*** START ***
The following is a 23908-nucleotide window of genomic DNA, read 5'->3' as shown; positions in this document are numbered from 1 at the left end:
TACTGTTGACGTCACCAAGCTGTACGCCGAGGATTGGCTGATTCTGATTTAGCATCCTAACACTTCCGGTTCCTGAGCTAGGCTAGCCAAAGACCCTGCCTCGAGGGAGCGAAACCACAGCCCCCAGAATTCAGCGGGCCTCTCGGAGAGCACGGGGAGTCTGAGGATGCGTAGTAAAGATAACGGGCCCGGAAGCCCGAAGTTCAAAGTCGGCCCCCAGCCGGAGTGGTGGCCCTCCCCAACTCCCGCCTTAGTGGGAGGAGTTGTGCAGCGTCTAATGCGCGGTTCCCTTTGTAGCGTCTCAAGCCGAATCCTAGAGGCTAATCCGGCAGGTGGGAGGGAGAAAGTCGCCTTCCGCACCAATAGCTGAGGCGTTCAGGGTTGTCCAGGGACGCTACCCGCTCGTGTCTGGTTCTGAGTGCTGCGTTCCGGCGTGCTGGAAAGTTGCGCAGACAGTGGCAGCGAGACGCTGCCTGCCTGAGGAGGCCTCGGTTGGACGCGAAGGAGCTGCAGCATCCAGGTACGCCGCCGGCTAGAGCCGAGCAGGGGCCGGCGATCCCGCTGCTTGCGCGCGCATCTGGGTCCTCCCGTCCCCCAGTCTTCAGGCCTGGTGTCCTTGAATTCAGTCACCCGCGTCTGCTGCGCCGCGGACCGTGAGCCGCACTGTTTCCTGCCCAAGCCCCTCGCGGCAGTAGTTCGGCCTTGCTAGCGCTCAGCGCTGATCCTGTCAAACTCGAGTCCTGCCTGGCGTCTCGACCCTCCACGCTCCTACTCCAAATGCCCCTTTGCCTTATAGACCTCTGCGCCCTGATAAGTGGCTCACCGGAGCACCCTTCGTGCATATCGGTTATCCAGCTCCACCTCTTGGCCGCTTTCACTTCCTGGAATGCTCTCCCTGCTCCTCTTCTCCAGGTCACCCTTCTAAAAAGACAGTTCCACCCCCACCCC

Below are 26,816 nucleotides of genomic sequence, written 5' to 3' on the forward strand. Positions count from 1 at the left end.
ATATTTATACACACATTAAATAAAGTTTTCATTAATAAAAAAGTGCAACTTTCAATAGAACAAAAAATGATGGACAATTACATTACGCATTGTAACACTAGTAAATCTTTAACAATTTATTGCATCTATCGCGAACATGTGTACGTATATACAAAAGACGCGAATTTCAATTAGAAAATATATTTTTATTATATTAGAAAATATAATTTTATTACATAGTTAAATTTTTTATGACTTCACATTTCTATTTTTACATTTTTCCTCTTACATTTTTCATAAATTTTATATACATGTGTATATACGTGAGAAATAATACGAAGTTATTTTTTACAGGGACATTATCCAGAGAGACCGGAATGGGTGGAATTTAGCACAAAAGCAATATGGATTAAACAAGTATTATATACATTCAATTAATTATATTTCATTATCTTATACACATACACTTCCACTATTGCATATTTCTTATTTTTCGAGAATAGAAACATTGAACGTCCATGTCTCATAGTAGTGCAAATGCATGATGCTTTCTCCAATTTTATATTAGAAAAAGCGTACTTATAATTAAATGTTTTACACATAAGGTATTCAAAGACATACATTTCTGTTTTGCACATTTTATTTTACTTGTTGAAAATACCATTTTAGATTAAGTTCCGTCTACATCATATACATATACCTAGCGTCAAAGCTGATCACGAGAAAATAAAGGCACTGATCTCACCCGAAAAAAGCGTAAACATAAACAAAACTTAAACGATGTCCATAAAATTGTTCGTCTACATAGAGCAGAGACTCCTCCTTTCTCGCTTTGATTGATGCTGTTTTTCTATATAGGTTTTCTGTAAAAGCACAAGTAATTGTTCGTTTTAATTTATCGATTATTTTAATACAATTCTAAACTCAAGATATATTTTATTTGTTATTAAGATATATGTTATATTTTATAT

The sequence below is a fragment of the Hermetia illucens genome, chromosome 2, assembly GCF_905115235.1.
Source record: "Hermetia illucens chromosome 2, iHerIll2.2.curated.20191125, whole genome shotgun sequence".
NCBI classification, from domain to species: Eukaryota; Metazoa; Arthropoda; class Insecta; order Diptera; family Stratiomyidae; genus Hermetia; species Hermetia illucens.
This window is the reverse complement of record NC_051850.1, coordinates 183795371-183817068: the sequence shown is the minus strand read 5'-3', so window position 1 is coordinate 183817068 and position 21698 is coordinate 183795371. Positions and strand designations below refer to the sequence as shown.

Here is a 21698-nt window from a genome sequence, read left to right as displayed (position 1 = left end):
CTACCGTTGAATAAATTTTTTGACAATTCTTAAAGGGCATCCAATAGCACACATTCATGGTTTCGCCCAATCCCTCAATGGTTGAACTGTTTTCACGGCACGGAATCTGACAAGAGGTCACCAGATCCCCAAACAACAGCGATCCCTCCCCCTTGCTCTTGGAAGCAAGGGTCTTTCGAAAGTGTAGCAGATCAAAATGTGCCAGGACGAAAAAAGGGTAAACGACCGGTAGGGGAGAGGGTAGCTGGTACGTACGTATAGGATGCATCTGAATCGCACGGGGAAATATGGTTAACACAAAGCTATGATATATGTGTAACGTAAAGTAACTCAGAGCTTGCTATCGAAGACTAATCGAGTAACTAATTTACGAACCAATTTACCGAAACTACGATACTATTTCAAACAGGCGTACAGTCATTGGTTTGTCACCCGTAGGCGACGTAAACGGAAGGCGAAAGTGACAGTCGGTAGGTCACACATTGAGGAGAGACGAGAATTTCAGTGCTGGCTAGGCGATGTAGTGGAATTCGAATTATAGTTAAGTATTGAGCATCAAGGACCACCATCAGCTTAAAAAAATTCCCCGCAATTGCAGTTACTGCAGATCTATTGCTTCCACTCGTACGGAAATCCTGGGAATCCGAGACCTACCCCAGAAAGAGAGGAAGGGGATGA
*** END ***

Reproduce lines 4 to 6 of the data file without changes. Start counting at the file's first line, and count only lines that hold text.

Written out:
ATATTTATACACACATTAAATAAAGTTTTCATTAATAAAAAAGTGCAACTTTCAATAGAACAAAAAATGATGGACAATTACATTACGCATTGTAACACTAGTAAATCTTTAACAATTTATTGCATCTATCGCGAACATGTGTACGTATATACAAAAGACGCGAATTTCAATTAGAAAATATATTTTTATTATATTAGAAAATATAATTTTATTACATAGTTAAATTTTTTATGACTTCACATTTCTATTTTTACATTTTTCCTCTTACATTTTTCATAAATTTTATATACATGTGTATATACGTGAGAAATAATACGAAGTTATTTTTTACAGGGACATTATCCAGAGAGACCGGAATGGGTGGAATTTAGCACAAAAGCAATATGGATTAAACAAGTATTATATACATTCAATTAATTATATTTCATTATCTTATACACATACACTTCCACTATTGCATATTTCTTATTTTTCGAGAATAGAAACATTGAACGTCCATGTCTCATAGTAGTGCAAATGCATGATGCTTTCTCCAATTTTATATTAGAAAAAGCGTACTTATAATTAAATGTTTTACACATAAGGTATTCAAAGACATACATTTCTGTTTTGCACATTTTATTTTACTTGTTGAAAATACCATTTTAGATTAAGTTCCGTCTACATCATATACATATACCTAGCGTCAAAGCTGATCACGAGAAAATAAAGGCACTGATCTCACCCGAAAAAAGCGTAAACATAAACAAAACTTAAACGATGTCCATAAAATTGTTCGTCTACATAGAGCAGAGACTCCTCCTTTCTCGCTTTGATTGATGCTGTTTTTCTATATAGGTTTTCTGTAAAAGCACAAGTAATTGTTCGTTTTAATTTATCGATTATTTTAATACAATTCTAAACTCAAGATATATTTTATTTGTTATTAAGATATATGTTATATTTTATAT

The sequence below is a fragment of the Hermetia illucens genome, chromosome 2, assembly GCF_905115235.1.
Source record: "Hermetia illucens chromosome 2, iHerIll2.2.curated.20191125, whole genome shotgun sequence".